Lost in a 'Catholic' Country

Trip Start Feb 14, 2006
Trip End Aug 2006

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Flag of Chile  ,
Monday, April 17, 2006

At 10:05 every Tuesday and Thursday morning, Father Pardo checks his watch, crosses himself and recites an "Our Father" and a "Hail Mary" aloud to our theology class. He simply closes his eyes and begins, unconcerned with offending his students. The prayer is not a rhetorical device. He expects the believers in the class to recite the prayers alongside him.

This certainly isn't Georgetown I'm describing-though it's a Catholic School as well-it's a course at Pontifical Catholic University of Chile, where I am studying abroad. I'm one of two foreigners in the class. If this were Georgetown, I might cringe; I might be scandalized. I was born a Presbyterian, after all, and I struggle with the Lord's Prayer even in English.

But, here in Chile, the presence of Catholic Church has been so pervasive in daily life for so long that it goes largely unnoticed. For a long time, I had difficulty realizing that. I would ask my fellow students if they found classroom prayer disconcerting, but they were surprised at the question. "It's a theology class," they said. "What did you expect?"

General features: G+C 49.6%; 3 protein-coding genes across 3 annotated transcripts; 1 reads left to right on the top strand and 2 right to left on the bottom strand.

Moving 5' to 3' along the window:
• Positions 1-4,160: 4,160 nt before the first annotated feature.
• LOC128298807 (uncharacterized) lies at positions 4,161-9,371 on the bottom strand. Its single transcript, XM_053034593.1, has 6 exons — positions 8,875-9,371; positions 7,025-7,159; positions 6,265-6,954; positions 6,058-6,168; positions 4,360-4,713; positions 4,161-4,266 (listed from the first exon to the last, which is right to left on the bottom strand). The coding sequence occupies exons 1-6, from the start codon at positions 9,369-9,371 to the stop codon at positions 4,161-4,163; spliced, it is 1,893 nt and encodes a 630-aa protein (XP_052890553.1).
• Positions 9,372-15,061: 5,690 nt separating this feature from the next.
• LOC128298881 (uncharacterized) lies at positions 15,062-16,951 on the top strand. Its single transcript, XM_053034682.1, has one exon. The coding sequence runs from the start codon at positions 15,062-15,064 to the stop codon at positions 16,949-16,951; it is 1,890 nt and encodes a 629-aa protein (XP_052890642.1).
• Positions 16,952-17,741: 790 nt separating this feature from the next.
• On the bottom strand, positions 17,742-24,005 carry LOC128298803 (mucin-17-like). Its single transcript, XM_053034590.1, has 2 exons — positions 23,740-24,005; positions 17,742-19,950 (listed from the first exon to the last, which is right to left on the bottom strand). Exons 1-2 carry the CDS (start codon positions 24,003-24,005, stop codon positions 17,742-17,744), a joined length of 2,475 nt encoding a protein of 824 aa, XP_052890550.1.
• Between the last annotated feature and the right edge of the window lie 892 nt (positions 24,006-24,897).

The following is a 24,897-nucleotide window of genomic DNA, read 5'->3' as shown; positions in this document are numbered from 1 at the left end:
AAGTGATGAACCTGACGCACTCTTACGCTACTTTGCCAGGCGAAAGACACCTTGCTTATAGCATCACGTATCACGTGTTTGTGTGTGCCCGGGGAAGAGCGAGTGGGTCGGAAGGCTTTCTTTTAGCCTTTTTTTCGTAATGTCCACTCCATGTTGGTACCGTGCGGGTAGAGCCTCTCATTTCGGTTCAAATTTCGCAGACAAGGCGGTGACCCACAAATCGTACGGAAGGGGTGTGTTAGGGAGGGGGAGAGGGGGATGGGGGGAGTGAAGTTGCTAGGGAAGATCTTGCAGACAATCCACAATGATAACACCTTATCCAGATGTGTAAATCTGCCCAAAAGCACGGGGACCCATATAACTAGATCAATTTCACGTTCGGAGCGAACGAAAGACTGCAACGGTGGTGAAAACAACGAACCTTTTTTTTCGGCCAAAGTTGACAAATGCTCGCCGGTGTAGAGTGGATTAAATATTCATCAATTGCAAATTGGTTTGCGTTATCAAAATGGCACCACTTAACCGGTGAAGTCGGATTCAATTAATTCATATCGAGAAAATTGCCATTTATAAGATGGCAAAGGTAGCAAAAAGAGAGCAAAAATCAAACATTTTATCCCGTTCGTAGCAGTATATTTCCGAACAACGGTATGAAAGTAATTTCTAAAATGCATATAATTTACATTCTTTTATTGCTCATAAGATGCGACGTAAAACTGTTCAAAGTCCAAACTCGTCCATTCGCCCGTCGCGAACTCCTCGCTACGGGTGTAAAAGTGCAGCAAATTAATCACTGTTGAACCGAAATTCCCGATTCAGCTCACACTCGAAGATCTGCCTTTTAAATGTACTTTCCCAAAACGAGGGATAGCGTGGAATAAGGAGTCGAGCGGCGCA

Chileans, my program directors told me, love to dissect and analyze their national psyche. Furthermore, they are not very religious, though most of them describe themselves as Catholic, because most rarely ever attend mass. Not surprisingly, half of my theology class usually sits quietly with me, either ignorant of the words or quietly recusing themselves.

But classroom prayer was the least of it. During Holy week, La Católica decorated its campuses with dozens of wooden crosses, and hung a crown of thorns from each. No matter what I did, I felt-go to class, read on the lawn, buy a Coke-reminders of the passion loomed over my shoulder. The week before, the university authorities even hung a Pro-Life banner on a statue of Christ the Redeemer at the main gates. The design had two halves, one white ("the day before") and one black ("the day after").